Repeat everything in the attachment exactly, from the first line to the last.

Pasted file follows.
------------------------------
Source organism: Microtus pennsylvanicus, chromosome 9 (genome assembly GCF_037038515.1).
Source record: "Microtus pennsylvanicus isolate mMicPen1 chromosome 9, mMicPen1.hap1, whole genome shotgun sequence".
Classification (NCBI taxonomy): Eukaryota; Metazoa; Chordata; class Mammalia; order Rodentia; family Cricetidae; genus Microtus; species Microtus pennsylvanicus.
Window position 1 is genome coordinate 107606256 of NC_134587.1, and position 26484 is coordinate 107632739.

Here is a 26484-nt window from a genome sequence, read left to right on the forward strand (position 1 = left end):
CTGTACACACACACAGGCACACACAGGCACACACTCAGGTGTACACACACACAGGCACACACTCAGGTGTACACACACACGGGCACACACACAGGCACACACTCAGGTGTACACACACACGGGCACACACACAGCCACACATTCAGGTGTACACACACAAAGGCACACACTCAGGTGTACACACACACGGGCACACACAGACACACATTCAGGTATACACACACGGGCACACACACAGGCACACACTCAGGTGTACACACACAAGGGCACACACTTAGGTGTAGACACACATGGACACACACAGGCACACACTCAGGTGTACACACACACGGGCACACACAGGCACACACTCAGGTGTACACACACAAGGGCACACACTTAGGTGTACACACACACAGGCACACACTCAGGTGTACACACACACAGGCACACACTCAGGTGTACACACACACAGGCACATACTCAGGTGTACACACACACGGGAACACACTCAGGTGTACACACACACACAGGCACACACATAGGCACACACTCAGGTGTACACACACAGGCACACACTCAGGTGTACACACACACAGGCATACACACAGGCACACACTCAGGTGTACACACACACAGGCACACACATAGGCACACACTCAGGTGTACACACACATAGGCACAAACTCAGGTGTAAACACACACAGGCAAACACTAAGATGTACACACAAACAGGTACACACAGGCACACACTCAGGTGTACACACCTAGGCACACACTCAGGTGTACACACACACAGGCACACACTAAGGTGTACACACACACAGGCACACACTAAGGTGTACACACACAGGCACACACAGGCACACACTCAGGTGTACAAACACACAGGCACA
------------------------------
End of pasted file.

Source organism: Microtus pennsylvanicus, chromosome 9 (genome assembly GCF_037038515.1).
Source record: "Microtus pennsylvanicus isolate mMicPen1 chromosome 9, mMicPen1.hap1, whole genome shotgun sequence".
Classification (NCBI taxonomy): Eukaryota; Metazoa; Chordata; class Mammalia; order Rodentia; family Cricetidae; genus Microtus; species Microtus pennsylvanicus.
Window position 1 is genome coordinate 107606256 of NC_134587.1, and position 26484 is coordinate 107632739.

Here is a 26484-nt window from a genome sequence, read left to right on the forward strand (position 1 = left end):
CTGTACACACACACAGGCACACACAGGCACACACTCAGGTGTACACACACACAGGCACACACTCAGGTGTACACACACACGGGCACACACACAGGCACACACTCAGGTGTACACACACACGGGCACACACACAGCCACACATTCAGGTGTACACACACAAAGGCACACACTCAGGTGTACACACACACGGGCACACACAGACACACATTCAGGTATACACACACGGGCACACACACAGGCACACACTCAGGTGTACACACACAAGGGCACACACTTAGGTGTAGACACACATGGACACACACAGGCACACACTCAGGTGTACACACACACGGGCACACACAGGCACACACTCAGGTGTACACACACAAGGGCACACACTTAGGTGTACACACACACAGGCACACACTCAGGTGTACACACACACAGGCACACACTCAGGTGTACACACACACAGGCACATACTCAGGTGTACACACACACGGGAACACACTCAGGTGTACACACACACACAGGCACACACATAGGCACACACTCAGGTGTACACACACAGGCACACACTCAGGTGTACACACACACAGGCATACACACAGGCACACACTCAGGTGTACACACACACAGGCACACACATAGGCACACACTCAGGTGTACACACACATAGGCACAAACTCAGGTGTAAACACACACAGGCAAACACTAAGATGTACACACAAACAGGTACACACAGGCACACACTCAGGTGTACACACCTAGGCACACACTCAGGTGTACACACACACAGGCACACACTAAGGTGTACACACACACAGGCACACACTAAGGTGTACACACACAGGCACACACAGGCACACACTCAGGTGTACAAACACACAGGCACA